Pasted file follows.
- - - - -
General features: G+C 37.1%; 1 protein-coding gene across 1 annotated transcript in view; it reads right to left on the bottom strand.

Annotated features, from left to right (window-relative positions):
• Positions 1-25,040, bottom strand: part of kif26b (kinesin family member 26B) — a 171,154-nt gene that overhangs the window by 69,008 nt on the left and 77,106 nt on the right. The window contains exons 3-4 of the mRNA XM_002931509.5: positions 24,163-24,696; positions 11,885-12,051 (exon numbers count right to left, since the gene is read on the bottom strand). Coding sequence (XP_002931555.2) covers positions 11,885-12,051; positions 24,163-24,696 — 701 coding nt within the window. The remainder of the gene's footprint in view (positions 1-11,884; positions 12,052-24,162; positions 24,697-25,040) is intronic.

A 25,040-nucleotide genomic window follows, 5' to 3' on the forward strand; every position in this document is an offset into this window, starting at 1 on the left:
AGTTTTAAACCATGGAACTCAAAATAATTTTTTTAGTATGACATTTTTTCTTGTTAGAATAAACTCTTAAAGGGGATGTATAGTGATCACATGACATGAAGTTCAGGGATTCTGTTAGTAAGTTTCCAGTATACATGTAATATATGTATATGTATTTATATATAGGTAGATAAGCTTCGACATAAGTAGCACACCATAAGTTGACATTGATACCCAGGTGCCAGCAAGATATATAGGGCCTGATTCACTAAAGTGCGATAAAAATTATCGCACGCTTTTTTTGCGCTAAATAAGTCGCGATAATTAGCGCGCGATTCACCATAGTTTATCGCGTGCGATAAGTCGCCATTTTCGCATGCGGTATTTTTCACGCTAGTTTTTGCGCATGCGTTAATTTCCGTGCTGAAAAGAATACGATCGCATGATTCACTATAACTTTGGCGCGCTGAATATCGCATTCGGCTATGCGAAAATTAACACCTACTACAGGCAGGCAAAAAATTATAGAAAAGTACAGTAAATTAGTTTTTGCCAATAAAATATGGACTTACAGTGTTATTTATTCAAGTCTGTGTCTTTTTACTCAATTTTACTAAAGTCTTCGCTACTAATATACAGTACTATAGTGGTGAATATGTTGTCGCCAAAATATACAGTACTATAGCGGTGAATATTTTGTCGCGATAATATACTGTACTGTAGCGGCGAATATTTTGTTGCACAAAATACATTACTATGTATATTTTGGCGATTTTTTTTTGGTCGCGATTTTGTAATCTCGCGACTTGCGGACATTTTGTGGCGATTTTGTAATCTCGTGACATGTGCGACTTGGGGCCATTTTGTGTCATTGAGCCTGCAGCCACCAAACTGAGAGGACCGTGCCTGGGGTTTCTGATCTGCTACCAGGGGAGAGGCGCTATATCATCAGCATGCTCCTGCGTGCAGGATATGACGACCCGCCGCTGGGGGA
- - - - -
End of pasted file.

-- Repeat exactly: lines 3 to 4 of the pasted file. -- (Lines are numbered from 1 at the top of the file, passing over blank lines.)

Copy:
• Positions 1-25,040, bottom strand: part of kif26b (kinesin family member 26B) — a 171,154-nt gene that overhangs the window by 69,008 nt on the left and 77,106 nt on the right. The window contains exons 3-4 of the mRNA XM_002931509.5: positions 24,163-24,696; positions 11,885-12,051 (exon numbers count right to left, since the gene is read on the bottom strand). Coding sequence (XP_002931555.2) covers positions 11,885-12,051; positions 24,163-24,696 — 701 coding nt within the window. The remainder of the gene's footprint in view (positions 1-11,884; positions 12,052-24,162; positions 24,697-25,040) is intronic.

A 25,040-nucleotide genomic window follows, 5' to 3' on the forward strand; every position in this document is an offset into this window, starting at 1 on the left: